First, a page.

Henry Wager Halleck.

Elements of Military Art and Science Or, Course Of Instruction In Strategy, Fortification, Tactics Of Battles, &C.; Embracing The Duties Of Staff, Infantry, Cavalry, Artillery, And Engineers; Adapted online

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Online LibraryHenry Wager HalleckElements of Military Art and Science Or, Course Of Instruction In Strategy, Fortification, Tactics Of Battles, &C.; Embracing The Duties Of Staff, Infantry, Cavalry, Artillery, And Engineers; Adapted → online text (page 29 of 35)
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If the place is defended by mines it will be necessary for the
besiegers to counteract the effects of these works by resorting to the
slow and tedious operations of a subterranean warfare. In this case a
fourth trench is formed in front of the third parallel; shafts are sunk
in this, about six yards apart, for establishing overcharged mines; as
soon as the galleries of the besieged are destroyed by the explosion of
these mines, the covered way is attacked by storm; other mines are
established on the _terre-plain_ of the covered way to destroy the
entrance to the galleries, and thus deprive the besieged of the use of
their entire system of mines.

The measures of defence during this period must embrace every thing
calculated to retard the works of the besiegers. This may be most
effectually accomplished by maintaining a constant fire of grape and
musketry on the heads of the sap, and throwing grenades, shells, &c.,
into the trenches, to harass and destroy the workmen. As the musketry
fire of the besiegers now becomes very destructive to the artillerists
at the guns, strong musket-proof blinds are arranged to mask the mouths
of the embrasures when the guns are not in battery, and also sloping
blindages to cover the men when serving at the pieces. The possession of
the outworks should be disputed inch by inch, and when the besiegers
have reached the ditch of the body of the place, sorties, and every
species of projectile, should be employed to drive off the sappers, and
to retard the construction of their works. In fine, all the resources of
the engineer's art should be put in requisition for the defence of the
breach, and the final assault should be vigorously resisted by the
bayonet, and by a well-sustained fire from all the collateral works.

With respect to the relative strength of the opposing forces it may be
well to remark, that if the fortress is properly constructed the
garrison will be able to resist a besieging army _six times_ as numerous
as itself. Such is the estimate of the best engineers.[48]

[Footnote 48: A good knowledge of the several subjects discussed in this
chapter may be derived from the writings of Vauban, Cormontaigne, and
Noizet de St. Paul, on the attack and defence of places and field
fortification; the several _manuels_ used in the French service on
sapping, mining, and pontoniering; Col. Pasley's experiments on the
operations of a siege, sapping, mining, &c.; Douglas's work on military
bridges; Macauley's work on field fortification; and Professor Mahan's
_Treatise on Field Fortification._ This last is undoubtedly the very
best work that has ever been written on field fortification, and every
officer going into the field should supply himself with a copy.

The following are recommended as books of reference on subjects
discussed in the three preceding chapters.

_Mémorial pour la fortification permanente et passagère._ Cormontaigne.

_Défense des places._ Cormontaigne.

_Attaque des places._ Cormontaigne.

_Attaque des places._ Vauban.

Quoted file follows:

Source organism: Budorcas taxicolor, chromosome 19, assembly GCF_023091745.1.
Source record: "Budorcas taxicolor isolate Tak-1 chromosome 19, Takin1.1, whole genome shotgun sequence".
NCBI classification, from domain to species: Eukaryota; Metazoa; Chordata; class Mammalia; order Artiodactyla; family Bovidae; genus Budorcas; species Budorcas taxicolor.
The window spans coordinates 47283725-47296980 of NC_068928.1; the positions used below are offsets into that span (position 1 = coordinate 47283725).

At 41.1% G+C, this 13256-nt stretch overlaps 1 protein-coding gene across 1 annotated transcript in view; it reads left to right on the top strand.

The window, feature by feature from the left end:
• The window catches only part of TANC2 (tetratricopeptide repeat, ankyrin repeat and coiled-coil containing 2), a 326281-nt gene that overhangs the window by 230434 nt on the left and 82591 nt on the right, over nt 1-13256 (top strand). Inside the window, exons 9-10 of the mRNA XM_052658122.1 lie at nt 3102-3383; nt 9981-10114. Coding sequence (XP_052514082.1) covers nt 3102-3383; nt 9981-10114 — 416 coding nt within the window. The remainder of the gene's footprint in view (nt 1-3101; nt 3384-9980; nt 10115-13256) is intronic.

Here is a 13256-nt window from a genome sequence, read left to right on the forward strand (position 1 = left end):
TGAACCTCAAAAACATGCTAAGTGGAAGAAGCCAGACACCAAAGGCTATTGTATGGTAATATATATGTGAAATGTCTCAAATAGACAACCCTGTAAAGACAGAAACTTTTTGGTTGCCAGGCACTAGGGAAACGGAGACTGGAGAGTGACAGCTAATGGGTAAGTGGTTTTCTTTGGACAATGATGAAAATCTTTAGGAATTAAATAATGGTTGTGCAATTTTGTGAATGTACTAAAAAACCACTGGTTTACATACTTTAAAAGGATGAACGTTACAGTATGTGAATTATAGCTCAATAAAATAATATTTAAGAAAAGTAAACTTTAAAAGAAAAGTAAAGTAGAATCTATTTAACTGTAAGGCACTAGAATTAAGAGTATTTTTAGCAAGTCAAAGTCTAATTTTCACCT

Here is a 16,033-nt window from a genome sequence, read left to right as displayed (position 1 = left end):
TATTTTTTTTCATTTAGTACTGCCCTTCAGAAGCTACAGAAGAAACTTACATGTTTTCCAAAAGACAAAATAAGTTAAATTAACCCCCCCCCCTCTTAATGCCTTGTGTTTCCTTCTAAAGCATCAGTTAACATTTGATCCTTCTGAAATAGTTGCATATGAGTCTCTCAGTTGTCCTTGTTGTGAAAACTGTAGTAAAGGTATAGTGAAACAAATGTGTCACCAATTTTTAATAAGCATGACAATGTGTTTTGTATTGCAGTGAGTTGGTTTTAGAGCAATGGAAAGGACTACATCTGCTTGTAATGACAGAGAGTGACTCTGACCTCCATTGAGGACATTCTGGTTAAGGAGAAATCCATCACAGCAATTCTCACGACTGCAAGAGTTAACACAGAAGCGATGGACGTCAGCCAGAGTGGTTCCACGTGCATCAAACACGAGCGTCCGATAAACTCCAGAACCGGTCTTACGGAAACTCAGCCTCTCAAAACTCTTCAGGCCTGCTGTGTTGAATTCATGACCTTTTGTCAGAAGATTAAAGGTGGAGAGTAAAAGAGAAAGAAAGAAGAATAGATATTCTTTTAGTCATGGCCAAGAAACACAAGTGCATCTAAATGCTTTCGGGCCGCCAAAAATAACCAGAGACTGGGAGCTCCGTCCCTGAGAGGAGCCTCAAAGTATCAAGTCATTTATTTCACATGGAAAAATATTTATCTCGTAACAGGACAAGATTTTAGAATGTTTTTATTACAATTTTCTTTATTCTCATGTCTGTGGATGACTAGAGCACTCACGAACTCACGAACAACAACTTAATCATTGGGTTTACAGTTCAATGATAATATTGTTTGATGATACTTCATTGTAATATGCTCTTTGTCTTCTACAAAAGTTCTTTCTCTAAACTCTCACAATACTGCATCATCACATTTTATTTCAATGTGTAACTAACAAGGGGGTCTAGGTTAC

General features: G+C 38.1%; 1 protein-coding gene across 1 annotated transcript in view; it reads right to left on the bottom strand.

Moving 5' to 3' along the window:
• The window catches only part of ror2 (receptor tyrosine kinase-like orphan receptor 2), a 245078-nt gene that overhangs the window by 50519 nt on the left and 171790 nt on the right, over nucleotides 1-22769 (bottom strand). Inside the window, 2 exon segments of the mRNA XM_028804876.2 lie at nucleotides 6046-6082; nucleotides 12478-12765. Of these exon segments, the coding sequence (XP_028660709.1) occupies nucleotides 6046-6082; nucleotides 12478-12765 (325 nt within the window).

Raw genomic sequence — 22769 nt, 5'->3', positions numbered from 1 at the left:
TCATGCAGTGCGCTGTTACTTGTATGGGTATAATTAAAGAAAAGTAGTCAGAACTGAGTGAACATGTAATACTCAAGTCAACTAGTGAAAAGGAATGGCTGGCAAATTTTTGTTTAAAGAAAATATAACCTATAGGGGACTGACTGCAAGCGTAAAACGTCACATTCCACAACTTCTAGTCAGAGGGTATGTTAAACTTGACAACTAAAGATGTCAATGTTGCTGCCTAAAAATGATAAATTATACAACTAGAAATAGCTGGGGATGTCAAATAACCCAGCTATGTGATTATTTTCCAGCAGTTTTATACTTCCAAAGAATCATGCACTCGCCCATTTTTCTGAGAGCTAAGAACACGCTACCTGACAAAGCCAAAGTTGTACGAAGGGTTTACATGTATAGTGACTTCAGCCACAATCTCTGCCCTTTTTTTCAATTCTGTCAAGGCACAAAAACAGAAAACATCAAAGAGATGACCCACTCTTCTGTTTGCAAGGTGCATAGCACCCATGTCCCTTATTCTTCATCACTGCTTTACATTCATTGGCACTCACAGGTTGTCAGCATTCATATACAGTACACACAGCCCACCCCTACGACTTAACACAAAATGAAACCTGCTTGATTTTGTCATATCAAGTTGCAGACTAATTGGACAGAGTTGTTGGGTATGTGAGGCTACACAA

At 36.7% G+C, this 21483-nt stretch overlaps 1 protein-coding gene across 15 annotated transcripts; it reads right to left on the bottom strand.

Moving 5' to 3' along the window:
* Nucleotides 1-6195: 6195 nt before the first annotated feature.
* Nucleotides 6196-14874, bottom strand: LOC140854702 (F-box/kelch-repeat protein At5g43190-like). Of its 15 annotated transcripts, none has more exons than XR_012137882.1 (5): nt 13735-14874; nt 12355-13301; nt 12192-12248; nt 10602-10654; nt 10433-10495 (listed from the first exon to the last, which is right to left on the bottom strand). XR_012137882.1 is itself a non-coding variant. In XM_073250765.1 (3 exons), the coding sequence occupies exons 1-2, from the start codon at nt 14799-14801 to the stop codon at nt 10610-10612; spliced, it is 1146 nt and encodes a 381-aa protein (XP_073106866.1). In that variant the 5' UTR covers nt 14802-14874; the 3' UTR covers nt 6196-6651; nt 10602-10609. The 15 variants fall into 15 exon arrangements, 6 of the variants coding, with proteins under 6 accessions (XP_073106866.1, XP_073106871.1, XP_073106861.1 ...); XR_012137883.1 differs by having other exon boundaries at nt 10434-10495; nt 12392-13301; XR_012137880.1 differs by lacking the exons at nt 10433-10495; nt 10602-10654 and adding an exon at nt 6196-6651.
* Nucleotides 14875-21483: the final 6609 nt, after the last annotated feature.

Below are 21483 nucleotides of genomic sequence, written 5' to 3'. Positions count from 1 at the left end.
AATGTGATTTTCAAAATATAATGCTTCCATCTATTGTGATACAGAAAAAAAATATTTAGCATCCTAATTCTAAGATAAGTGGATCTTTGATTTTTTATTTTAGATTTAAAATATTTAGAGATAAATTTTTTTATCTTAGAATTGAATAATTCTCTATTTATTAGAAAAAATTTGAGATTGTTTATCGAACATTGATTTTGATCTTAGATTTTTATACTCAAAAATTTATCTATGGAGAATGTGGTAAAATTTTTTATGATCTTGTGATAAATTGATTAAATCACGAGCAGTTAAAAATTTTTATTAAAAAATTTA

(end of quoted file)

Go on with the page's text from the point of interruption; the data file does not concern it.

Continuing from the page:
_Traité des mines._ Vauban.

_Mémorial pour la castrametation et la fortification passagère._

_Exercice sur les fortifications._ Davigneau.

_Mémorial de l'officier du genie._ A periodical of rare merit,
containing most valuable military and scientific matter. It is conducted
by officers of the French corps of engineers. It has already reached its
fourteenth number, each number forming a volume.

_Traité complet de fortification._ Noizet de St. Paul.

_Traité d'art militaire et de la fortification._ Gay de Vernon.

_Art de la guerre._ Rogniat.

_Essai général de fortification, &c._ Bousmard.

_Aide-mémoire portatif à l'usage des officiers du génie._ Laisné. A very
valuable and useful book.

_Aide-mémoire de l'ingénieur militaire._ Grivet.

_Cours d'art militaire._ Laurillard Fallot.

_Cours de fortification, &c._ Lavart.

_Le livre de la guerre._ Perrot.

_Journaux des siéges dans la péninsule._ Belmas.

_Journal of Sieges in Spain._ John Jones.

Both of the above are works of great value.

_Cours d'art militaire et de fortification militaire._ François.

_Architettura militare._ Marchi.

_Essai sur la fortification._ Baltard.

_La fortification._ Bar-le-Duc.

_Elémens de fortification._ Bellaire.

_La science des ingénieurs._ Bélidor.

_L'art universel des fortifications._ Bitainvieu.

_Nouvelle manière de fortifier les places._ Blondel.

_Les sept siéges de Lille._ Brun Lavaine.

_Défense des places fortes._ Carnot.

_Mémoire sur la fortification._ Carnot.

_Défense de Saragosse._ Cavallero.

_Mémoires sur la fortification._ Choumara.

_Nouvelle fortification._ Coehorn.

_Théorie de la fortification._ Cugnot.

_Des fortifications,_ &c. &c. Darçon.

_Relation de la defense de Dantzik._ D'Artois.

_Les fortifications._ Deville.

_Péribologie._ Dilich.

_De la fortification permanente._ Dufour. A work of merit.

_Essai sur la défense des états par les fortifications._ Duviviet.

_Attaque et défense des places du camp de St. Omer.

_L'école de la fortification._ Fallois.

_Introduction à la fortification._ De Fer.

_Précis de la défense de Valenciennes._ Ferrand.

_Traité théorique,_ &c. Foissac-Latour.

_Examen detaillé,_ &c. Foissac-Latour.

_Les ouvrages militaires de Fosse.

_Instruction sur la fortification,_ &c. Gaillard.

_Mémoires pour l'attaque et défense d'une place._ Goulon.

_Siége of Peschiera._ Henin.

_Journal du siége de Philisbourg.

_Précis du siége de Dantzick._ Kirgener.

_Deuxième défense de Badajos._ Lamare.

_Fortification, et l'attaque et défense des places._ Lebloud.

_OEuvres de Lefebvre.

_L'architecture des forteresses._ Mandar.

_Traité sur l'art des siéges._ Mazeroy.

_La sûreté des états par le moyen des forteresses._ Maigret.